As we resume our tour of advanced use cases for Network Security Analysis, it’s time to consider malware analysis. Of course most successful attacks involve some kind of malware at some point during the attack. If only just to maintain a presence on the compromised device, some kind of bad stuff is injected. And once the bad stuff is on a device, it’s very very hard to get rid of it – and even harder to be sure. Most folks (including us) recommend you just re-image the device, as opposed to trying to clean the malware.

This makes it even more important to detect malware as quickly as possible and (hopefully) block it before a user does something stupid to compromise their device. There are many ways to detect malware, depending on the attack vector, but a lot of what we see today is snuck through port 80 as web traffic. Sure, dimwit users occasionally open a PDF or ZIP file from someone they don’t know, but more often it’s a drive-by download, which means it comes in with all the other web traffic.

So we have an opportunity to detect this malware when it enters the network. Let’s examine two situations, one with a purpose-built device to protect against web malware, and another where we’re analyzing malware directly on the network analysis platform.

Detecting Malware at the Perimeter

As we’ve been saying throughout this series, extending data collection and capture beyond logs is essential to detecting modern attacks. One advantage of capturing the full network packet stream at the ingress point of your network is that you can check for known malware and alert as they enter the network. This approach is better than nothing but it has two main issues:

  1. Malware sample accuracy: This approach requires accurate and comprehensive malware samples already loaded into the device to detect the attack. We all know that approach doesn’t work well with endpoint anti-virus and is completely useless against zero-day attacks, and this approach has the same trouble.
  2. No blocking: Additionally, once you detect something on the analysis platform, your options to remediate are pretty limited. Alerting on malware entering the network is useful, but blocking it is much better.

Alternatively, a new class of network security device has emerged to deal with this kind of sneaky malware, by exploding the malware as it enters the network to understand the behavior of inbound sessions. Again, given the prevalence of unknown zero-day attacks, the ability to classify known bad behavior and see how a packet stream actually behaves can be very helpful. Of course no device is foolproof, but these devices can provide earlier warning of impending problems than traditional perimeter network security controls.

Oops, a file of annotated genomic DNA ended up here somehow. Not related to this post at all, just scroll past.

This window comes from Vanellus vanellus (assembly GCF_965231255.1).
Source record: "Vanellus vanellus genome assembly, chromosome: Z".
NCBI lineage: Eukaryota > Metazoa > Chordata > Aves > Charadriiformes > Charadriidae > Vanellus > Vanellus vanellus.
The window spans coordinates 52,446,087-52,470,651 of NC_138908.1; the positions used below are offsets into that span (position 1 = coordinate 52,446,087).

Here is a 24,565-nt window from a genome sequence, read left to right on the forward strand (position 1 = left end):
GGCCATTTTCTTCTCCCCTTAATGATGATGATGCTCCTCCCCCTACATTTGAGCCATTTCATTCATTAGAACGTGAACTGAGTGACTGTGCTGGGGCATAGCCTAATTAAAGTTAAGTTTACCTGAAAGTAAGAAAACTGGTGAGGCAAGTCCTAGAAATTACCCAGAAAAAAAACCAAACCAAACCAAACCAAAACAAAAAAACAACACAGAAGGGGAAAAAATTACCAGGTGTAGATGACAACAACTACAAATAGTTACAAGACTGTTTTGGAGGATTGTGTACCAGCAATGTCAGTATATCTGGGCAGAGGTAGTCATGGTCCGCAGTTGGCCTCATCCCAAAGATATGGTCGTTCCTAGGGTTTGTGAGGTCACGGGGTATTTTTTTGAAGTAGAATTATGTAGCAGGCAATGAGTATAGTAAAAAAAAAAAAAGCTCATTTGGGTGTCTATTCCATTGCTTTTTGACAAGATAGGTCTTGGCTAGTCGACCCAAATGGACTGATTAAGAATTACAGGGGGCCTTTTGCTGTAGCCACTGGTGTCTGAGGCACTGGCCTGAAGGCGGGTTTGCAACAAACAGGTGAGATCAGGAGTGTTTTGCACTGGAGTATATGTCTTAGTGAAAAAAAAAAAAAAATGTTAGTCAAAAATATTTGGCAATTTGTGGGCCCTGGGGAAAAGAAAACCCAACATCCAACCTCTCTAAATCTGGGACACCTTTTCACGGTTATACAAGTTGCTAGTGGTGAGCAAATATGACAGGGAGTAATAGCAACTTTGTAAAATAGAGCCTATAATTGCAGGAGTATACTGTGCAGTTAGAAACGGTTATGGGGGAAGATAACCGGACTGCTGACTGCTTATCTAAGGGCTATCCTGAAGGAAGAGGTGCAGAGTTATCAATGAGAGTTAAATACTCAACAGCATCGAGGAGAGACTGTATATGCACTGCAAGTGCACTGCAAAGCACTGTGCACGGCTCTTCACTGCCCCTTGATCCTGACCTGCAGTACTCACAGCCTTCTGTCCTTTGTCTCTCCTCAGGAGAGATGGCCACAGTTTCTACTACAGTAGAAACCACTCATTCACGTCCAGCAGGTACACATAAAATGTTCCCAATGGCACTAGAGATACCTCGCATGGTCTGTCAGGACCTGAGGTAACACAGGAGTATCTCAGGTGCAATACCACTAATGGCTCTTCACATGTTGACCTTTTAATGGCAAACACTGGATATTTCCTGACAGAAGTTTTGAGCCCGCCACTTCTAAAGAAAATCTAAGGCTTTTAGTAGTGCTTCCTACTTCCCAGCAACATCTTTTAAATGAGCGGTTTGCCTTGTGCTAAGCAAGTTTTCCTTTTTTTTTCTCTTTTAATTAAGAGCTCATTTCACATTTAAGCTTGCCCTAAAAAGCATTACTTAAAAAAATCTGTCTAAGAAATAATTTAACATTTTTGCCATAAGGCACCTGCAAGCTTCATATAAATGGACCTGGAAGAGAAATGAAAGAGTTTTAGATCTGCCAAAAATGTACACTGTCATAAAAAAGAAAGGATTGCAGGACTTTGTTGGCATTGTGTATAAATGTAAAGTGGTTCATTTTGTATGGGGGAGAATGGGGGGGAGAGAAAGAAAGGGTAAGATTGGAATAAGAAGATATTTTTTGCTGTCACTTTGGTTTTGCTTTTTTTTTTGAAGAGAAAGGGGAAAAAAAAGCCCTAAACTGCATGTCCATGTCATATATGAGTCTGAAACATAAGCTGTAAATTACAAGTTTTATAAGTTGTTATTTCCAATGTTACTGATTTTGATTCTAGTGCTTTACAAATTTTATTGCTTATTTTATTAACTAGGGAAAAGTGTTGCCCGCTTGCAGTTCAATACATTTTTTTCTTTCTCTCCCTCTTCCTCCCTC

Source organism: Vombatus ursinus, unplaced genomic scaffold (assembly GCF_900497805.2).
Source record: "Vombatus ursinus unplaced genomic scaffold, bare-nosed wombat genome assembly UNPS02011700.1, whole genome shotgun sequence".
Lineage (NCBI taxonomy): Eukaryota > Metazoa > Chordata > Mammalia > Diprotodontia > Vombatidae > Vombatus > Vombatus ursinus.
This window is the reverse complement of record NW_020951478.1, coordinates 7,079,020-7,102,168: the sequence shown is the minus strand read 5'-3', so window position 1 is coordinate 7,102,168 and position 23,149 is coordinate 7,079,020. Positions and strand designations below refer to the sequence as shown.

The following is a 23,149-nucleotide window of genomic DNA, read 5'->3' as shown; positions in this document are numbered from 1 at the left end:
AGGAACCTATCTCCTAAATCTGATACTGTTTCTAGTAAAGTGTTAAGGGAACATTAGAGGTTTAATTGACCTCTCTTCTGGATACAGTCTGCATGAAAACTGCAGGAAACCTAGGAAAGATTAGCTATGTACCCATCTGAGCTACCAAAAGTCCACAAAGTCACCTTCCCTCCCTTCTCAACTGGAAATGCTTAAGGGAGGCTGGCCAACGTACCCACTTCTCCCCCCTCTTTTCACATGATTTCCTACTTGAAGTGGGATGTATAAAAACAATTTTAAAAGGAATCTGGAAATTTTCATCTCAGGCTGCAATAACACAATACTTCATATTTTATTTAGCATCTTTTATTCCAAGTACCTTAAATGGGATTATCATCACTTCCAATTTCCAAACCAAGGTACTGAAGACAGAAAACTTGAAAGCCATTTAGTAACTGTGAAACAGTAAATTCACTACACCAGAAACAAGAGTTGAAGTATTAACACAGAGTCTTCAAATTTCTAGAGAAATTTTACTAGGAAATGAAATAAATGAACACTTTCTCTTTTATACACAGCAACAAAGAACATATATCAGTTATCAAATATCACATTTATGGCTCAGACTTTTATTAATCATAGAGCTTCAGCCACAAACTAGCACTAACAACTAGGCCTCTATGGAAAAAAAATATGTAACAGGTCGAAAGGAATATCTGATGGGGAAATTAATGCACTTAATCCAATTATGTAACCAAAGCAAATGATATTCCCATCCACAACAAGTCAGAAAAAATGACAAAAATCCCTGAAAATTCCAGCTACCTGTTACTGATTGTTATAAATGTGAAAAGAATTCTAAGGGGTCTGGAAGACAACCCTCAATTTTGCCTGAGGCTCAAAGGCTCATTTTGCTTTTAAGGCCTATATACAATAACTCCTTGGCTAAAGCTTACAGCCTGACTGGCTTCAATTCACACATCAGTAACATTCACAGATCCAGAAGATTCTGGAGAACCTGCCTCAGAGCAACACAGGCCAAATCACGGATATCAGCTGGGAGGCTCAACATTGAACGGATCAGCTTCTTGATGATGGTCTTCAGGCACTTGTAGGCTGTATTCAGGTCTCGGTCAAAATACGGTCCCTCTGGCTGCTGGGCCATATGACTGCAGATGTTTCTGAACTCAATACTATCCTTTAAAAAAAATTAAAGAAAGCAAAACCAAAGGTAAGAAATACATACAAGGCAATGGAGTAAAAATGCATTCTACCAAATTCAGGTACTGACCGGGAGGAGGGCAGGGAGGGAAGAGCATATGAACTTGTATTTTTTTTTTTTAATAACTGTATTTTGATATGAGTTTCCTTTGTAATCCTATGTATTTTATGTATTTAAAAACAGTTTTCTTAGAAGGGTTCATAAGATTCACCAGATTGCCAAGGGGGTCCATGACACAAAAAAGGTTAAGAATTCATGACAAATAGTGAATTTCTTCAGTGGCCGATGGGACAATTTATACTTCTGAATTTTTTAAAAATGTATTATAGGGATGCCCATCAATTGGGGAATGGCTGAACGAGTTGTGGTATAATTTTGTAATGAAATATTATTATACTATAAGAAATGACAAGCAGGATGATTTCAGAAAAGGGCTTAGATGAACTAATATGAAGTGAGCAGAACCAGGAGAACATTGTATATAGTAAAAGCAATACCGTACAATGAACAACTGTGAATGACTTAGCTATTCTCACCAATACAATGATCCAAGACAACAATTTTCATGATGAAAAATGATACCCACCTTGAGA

Using these devices you can also block the offending traffic at the perimeter if it is detected in time, reducing the likelihood of device compromise. But you can’t guarantee you will catch all malware, so you must figure out the extent of t he compromise. There is also a more reactive approach: analyzing outbound traffic to pinpoint known command and control behavior and targets, which usually indicating a compromised device. At this point the device is already pwned, so you need to contain the damage.

Either way, you must figure out exactly what happened and whether you need to sound the alarm.

Containing the Damage

Based on the analysis on the perimeter, we know both the target device and the originating network address. With our trusty analysis platform we can then figure out the extent of the damage. Let’s walk through the steps:

  1. Evaluate the device: First you need to figure out if the device is compromised. Your endpoint protection suite might not be able to catch an advanced attack, so search your analysis platform (and logging system) to find any configuration changes made on the device, and look for any strange behavior – typically through network flow analysis. If the device is still clean all the better. But we will assume it’s not.
  2. Profile the malware: Now you know the device is compromised, you need to figure out how. Sure you could just wipe it, but that eliminates the best opportunity to profile the attack. The network traffic and device information enable your analysts to piece together exactly what the malware does, replay the attack to confirm, and profile its behavior. This helps figure out how many other devices have been compromised, because you know what to look for.
  3. Determine the extent of the damage: The next step is to track malware proliferation. You can search the analysis platform to look for the malware profile you built in the last step. This might mean looking for communication with the external addresses you identified, identifying command and control patterns, or watching for the indicative configuration changes; but however you proceed, having all that data in one place facilitates identifying compromised devices.
  4. Watch for the same attack: You know the saying: “Fool me once, shame on you. Fool me twice, shame on me.” Shame on you if you let the same attack succeed on your network. Add rules to detect and block attacks you have seen for the future.

We have acknowledged repeatedly that security professionals get no credit for blocking attacks, but you certainly look like a fool if you get compromised repeatedly by the same attack. You are only as good as your handling of the latest attack. So learn from these attacks; the additional data collection capabilities of network security analysis platforms can give you an advantage, both for containing the damage and for ensuring it doesn’t happen again.

As we wrap up this Applied Network Security Analysis series early next week, we will examine the use case of confirming a breach actually happened, and then revisit the key points to solidify our case for capturing network traffic as a key facet of your detection capabilities.